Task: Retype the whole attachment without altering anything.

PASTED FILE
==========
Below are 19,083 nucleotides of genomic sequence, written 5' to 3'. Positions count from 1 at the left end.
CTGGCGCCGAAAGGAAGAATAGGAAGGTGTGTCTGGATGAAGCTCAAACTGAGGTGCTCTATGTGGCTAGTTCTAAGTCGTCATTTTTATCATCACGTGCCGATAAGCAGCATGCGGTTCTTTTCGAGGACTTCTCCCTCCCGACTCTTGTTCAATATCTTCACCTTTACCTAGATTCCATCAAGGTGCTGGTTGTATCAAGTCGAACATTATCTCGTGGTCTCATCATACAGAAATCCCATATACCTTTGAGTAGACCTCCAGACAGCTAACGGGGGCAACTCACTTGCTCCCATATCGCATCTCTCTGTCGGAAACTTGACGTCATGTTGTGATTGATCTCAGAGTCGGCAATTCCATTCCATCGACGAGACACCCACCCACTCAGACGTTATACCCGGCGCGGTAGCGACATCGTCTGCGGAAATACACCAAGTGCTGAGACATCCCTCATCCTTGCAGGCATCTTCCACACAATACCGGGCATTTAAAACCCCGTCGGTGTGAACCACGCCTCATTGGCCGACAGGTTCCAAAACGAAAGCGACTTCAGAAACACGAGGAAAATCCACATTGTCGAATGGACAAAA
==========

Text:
Below are 19,083 nucleotides of genomic sequence, written 5' to 3'. Positions count from 1 at the left end.
CTGGCGCCGAAAGGAAGAATAGGAAGGTGTGTCTGGATGAAGCTCAAACTGAGGTGCTCTATGTGGCTAGTTCTAAGTCGTCATTTTTATCATCACGTGCCGATAAGCAGCATGCGGTTCTTTTCGAGGACTTCTCCCTCCCGACTCTTGTTCAATATCTTCACCTTTACCTAGATTCCATCAAGGTGCTGGTTGTATCAAGTCGAACATTATCTCGTGGTCTCATCATACAGAAATCCCATATACCTTTGAGTAGACCTCCAGACAGCTAACGGGGGCAACTCACTTGCTCCCATATCGCATCTCTCTGTCGGAAACTTGACGTCATGTTGTGATTGATCTCAGAGTCGGCAATTCCATTCCATCGACGAGACACCCACCCACTCAGACGTTATACCCGGCGCGGTAGCGACATCGTCTGCGGAAATACACCAAGTGCTGAGACATCCCTCATCCTTGCAGGCATCTTCCACACAATACCGGGCATTTAAAACCCCGTCGGTGTGAACCACGCCTCATTGGCCGACAGGTTCCAAAACGAAAGCGACTTCAGAAACACGAGGAAAATCCACATTGTCGAATGGACAAAA